Administrative Law Keyed to Lawson
Mathews v. Eldridge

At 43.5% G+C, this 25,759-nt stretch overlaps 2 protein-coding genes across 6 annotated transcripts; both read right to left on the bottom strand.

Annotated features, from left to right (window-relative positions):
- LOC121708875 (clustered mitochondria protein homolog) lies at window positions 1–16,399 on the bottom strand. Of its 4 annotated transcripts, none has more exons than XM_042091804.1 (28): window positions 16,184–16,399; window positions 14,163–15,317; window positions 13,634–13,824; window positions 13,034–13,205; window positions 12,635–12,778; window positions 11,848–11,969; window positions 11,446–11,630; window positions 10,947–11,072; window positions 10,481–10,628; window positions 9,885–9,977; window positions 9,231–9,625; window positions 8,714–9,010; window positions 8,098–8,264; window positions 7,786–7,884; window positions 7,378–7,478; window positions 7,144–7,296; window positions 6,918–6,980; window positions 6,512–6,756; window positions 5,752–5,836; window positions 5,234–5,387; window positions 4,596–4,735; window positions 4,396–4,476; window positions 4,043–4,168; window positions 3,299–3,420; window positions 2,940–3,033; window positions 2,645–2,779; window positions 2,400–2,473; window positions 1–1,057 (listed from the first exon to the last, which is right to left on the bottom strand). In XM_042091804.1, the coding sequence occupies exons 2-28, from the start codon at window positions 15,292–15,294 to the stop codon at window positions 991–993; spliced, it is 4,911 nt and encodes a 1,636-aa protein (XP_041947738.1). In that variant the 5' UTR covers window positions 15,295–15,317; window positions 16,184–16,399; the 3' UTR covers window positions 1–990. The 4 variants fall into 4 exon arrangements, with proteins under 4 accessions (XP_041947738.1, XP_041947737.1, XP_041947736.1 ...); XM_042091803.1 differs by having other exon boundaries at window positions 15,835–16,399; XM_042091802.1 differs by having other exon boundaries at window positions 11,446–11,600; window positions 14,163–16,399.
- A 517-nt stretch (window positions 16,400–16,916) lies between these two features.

Eldridge received SSD benefits for nearly four years when he received a questionnaire from the state agency charged with monitoring his medical condition. Eldridge filled it out, indicating that his condition had not improved. The agency then obtained reports from Eldridge’s doctors, and made a tentative determination that his disability had ceased. Eldridge was notified of the proposed termination, and advised that he could request additional time to submit additional information regarding his condition. Eldridge’s written response disputed one characterization of his condition, and indicated that the agency already had enough information to prove his disability. The made its final determination to terminate benefits and notified Eldridge that he could seek reconsideration within six months. Eldridge relied on Goldberg v. Kelly (welfare benefits case) to support his contention that it was unconstitutional to terminate his SSD benefits without a pretermination hearing. The District Court held that Eldridge had to be afforded a pretermination hearing, and the Court of Appeals affirmed.
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